The inaugural ISGA World Cup (a team event) was held the day after the World Championships. The Team USA duo of Steve Vancil (who played in the PGA TOUR’s Buick Open) and Eri Crum (who won the 2014 Speedgolf World Championships and was a Stanford University college golf teammate of Tiger Woods) took 1st place and the gold medal.

For full field results and to learn about speedgolf leagues in your area, click here.

 

Photo Credit: Kirstin Bull | Speedgolf USA

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Jaacob Bowden is a Professional Golfer, PGA of America Class A Member, Top 100 Most Popular Teacher, Swing Speed Trainer, the original founder of Swing Man Golf, the co-creator of "Sterling Irons" single length irons, and has caddied on the PGA TOUR and PGA TOUR CHAMPIONS. Formerly an average-length hitting 14-handicap computer engineer, Jaacob quit his job, took his savings and moved from Kansas to California to pursue a golf career at age 27. He has since won the Pinnacle Distance Challenge with a televised 381-yard drive, won multiple qualifiers for the World Long Drive Championships including a 421-yard grid record drive, made cuts in numerous tournaments around the world with rounds in the 60s and 70s, and finished fifth at the Speed Golf World Championships at Bandon Dunes. Jaacob also holds the championship record for golf score with a 72 in 55 minutes and 42 seconds using only 6 clubs. The Swing Man Golf website has more than 8,000 members and focuses primarily on swing speed training. Typically, Jaacob’s website members and amateur and tour player clients will pick up 12-16 mph of driver swing speed in the first 30 days of basic speed training. You can learn more about Jaacob, Swing Man Golf, and Sterling Irons here: Websites – JaacobBowden.com & SwingManGolf.com & SterlingIrons.com; Twitter - @JaacobBowden & @SwingManGolf & @SterlingIrons; Facebook – Facebook.com/JaacobBowdenGolf & Facebook.com/SwingManGolf & <Facebook.com/SterlingIronsGolf; Instagram - Instagram.com/JaacobBowden YouTube – YouTube.com/SwingManGolf – More than 2.8 million video views

12 Comments

12 Comments

  1. AJ2019

    Feb 8, 2019 at 9:27 am

    Mikko Rantanen was a very good College player. He played for Georgia Tech alongside David Duval, Stewart Cink and Carlos Beautell. All American in 1993 and loads of other merits as an amateur. Could sadly not quite follow it up as a pro.

  2. Vas

    Oct 24, 2018 at 9:54 pm

    Less than zero interest in speed golf personally, but whatever floats your boat. Jaacob – your writing and take on how you improve swing speeds is top notch. Appreciate it!

  3. Mikko

    Oct 24, 2018 at 3:52 pm

    Does he also play for the Colorado Avalanche, or is the name “Mikko Rantanen” like “Mike Smith” over in Finland?

  4. Cons

    Oct 24, 2018 at 1:13 pm

    Gave this a go last night after reading this. 60 minutes and 38 shots to complete 9 with a full bag. Walked fast up until the last 3 holes when I knew I had to pick it up and run to make it under my goal of 1 hour. It diluted the golf a little bit, but from a fitness standpoint it was legit. Way more fun than a treadmill. Also great to get your golf mind in a new arena with the blood pumping and need to think fast. Would love to carry 4-5 clubs in hand with some running shoes next time.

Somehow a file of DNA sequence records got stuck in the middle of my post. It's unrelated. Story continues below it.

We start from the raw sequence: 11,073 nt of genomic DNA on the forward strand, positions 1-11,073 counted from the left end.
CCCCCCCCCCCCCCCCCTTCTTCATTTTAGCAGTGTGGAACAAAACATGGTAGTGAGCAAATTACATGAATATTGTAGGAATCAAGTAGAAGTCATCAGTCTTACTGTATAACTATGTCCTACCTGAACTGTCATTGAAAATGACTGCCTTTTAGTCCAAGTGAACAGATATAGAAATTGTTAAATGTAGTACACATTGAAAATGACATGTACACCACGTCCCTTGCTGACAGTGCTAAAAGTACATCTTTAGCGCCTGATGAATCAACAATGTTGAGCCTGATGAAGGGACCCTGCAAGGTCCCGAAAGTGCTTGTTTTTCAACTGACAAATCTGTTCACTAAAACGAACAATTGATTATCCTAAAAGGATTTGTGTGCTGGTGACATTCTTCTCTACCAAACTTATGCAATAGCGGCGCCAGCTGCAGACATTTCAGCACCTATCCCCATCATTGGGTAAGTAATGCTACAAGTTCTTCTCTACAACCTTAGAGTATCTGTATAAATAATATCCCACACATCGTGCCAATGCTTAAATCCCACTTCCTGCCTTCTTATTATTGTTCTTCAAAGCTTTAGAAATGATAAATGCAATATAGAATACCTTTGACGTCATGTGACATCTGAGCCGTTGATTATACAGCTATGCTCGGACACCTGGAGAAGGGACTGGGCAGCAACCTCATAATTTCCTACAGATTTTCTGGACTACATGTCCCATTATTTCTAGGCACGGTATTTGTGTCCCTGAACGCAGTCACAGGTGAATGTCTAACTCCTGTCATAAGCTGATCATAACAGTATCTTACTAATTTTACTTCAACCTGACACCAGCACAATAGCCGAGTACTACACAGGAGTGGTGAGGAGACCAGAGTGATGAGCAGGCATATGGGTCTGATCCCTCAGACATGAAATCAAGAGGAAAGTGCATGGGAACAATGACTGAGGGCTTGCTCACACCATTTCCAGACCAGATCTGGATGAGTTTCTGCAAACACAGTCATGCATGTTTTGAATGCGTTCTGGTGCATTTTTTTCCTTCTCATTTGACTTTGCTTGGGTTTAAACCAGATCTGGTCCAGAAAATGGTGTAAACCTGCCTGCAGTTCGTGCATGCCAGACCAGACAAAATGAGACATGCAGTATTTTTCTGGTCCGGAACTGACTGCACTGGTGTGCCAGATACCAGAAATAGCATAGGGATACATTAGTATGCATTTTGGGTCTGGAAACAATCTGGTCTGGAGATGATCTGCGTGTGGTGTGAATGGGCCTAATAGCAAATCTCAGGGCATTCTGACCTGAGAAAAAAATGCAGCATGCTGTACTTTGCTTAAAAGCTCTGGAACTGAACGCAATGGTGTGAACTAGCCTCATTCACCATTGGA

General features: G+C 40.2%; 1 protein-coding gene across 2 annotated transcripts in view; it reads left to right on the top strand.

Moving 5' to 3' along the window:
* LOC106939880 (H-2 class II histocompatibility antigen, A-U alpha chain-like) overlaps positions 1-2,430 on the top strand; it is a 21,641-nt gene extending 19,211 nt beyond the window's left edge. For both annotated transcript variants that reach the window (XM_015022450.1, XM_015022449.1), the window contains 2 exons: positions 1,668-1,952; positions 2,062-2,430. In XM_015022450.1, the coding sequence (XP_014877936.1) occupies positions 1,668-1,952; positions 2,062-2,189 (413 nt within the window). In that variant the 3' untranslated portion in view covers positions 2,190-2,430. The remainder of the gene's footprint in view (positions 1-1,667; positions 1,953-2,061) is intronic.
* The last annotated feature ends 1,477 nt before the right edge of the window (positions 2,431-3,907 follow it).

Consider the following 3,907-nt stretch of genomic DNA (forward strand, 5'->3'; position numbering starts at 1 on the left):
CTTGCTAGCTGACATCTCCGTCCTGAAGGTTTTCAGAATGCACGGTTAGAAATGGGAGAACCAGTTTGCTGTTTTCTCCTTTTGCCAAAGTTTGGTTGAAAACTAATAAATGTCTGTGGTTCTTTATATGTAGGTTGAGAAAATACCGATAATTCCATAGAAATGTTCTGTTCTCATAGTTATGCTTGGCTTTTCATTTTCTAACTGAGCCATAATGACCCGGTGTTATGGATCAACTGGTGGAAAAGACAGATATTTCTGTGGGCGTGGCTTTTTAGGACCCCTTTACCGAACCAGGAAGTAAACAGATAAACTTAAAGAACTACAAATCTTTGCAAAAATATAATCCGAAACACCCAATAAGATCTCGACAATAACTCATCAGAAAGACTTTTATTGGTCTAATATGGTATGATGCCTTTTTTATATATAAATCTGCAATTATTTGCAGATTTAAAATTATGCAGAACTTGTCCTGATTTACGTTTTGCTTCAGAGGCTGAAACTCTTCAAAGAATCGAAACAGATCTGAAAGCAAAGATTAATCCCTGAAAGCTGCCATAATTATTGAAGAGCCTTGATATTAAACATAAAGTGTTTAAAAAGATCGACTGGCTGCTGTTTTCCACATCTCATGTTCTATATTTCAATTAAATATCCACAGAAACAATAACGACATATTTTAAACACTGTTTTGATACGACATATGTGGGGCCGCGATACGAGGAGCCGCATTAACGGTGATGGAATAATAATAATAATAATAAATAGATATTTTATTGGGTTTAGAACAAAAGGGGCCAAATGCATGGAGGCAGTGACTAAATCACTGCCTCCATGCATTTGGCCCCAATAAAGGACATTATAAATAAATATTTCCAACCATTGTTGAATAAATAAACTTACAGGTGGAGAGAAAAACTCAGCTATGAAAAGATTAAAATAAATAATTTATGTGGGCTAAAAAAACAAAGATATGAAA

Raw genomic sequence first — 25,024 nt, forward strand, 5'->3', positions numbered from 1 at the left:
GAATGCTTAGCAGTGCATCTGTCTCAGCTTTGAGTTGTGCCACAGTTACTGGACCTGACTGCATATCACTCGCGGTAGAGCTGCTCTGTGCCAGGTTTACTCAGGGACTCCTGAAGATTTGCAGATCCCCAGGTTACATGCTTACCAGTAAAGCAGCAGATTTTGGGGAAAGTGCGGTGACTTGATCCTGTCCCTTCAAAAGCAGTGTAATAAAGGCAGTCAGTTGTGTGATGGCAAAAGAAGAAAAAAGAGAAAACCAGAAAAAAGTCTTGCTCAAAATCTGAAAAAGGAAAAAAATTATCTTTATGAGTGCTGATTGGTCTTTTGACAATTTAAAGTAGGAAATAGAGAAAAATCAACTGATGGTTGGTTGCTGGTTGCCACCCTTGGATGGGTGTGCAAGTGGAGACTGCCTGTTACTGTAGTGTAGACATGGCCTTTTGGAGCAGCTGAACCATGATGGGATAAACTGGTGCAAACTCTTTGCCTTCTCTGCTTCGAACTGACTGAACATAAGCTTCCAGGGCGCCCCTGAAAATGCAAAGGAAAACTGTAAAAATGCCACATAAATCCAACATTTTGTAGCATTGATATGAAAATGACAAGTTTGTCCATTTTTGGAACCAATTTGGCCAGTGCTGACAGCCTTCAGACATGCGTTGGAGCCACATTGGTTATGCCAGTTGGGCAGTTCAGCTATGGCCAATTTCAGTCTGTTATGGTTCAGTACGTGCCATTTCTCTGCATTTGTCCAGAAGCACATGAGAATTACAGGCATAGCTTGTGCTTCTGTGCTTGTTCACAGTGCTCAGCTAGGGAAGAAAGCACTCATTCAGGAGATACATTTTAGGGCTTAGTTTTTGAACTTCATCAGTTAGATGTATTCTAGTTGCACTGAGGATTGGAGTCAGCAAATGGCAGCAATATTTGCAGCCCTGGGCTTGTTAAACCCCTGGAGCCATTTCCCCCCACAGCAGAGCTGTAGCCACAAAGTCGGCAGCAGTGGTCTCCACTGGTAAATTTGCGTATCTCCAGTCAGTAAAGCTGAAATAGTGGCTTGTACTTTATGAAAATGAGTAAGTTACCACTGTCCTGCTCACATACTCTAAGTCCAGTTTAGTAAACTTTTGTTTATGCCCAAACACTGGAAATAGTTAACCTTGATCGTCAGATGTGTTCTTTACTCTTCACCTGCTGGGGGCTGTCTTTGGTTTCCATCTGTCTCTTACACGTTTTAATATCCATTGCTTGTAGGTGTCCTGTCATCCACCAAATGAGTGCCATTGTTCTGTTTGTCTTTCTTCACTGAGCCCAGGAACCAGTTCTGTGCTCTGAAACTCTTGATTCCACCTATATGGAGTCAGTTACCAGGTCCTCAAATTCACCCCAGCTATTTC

5. Jani

    Oct 24, 2018 at 8:04 am

    Here’s Mikko in action earlier this year: https://www.youtube.com/watch?v=iXxm-DvTf8Q

  6. joe

    Oct 23, 2018 at 8:57 pm

    I think this is cool. Hitting a fairway wood off the deck with elevated heart rate is REAL. A true test.

  7. Jamie

    Oct 23, 2018 at 4:25 pm

    Wonder who would do best on the PGA Tour. Let’s see how good they really are.

  8. HKO

    Oct 23, 2018 at 3:48 pm

    gotta make this regular on all the muni courses over wknd.

  9. allan

    Oct 23, 2018 at 3:29 pm

    Yes… this is the way to play young men’s/women’s golf…. run and hit/putt!!!
    To quicken the pace of play eliminate putting and just measure closest to the hole…. and off you go.

    • allan

      Oct 23, 2018 at 3:31 pm

      During twilight I played solo golf carrying a 7-iron + putter + two pocketfuls of pond balls… or a 6-iron and a SW to hit and putt. I have a great short game now but the driver still eludes me.

    • allan

      Oct 23, 2018 at 3:33 pm

      Play twilight solo golf with 7-iron + putter + a pocketfuls of balls… or a 6-iron and a SW only. I have a great short game now but the driver still eludes me.

  10. allan

    Oct 23, 2018 at 3:27 pm

    Yes… this is the way to play young men’s/women’s golf…. run and hit/putt!!!
    Many an evening during twilight golf I played solo golf carrying a 7-iron + putter + two pocketfuls of pond balls… or a 6-iron and a SW to hit and putt. I have a great short game now but the driver still eludes me.

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Butch Harmon bidding farewell to Tour life

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Legendary golf instructor Butch Harmon is retiring from tour life according to a report from Golfweek.com

Per the report, sources say Harmon has told his players that he is “done on tour.” The 75-year-old will continue teaching in Las Vegas where he lives with his wife, Christy, but the man who currently coaches the likes of Rickie Fowler, Dustin Johnson, and Gary Woodland will no longer be a regular on Tour with his stable of players.

Harmon will also be scaling back his appearances as an analyst on TV, after working extensively with Sky Sports UK over the last two decades.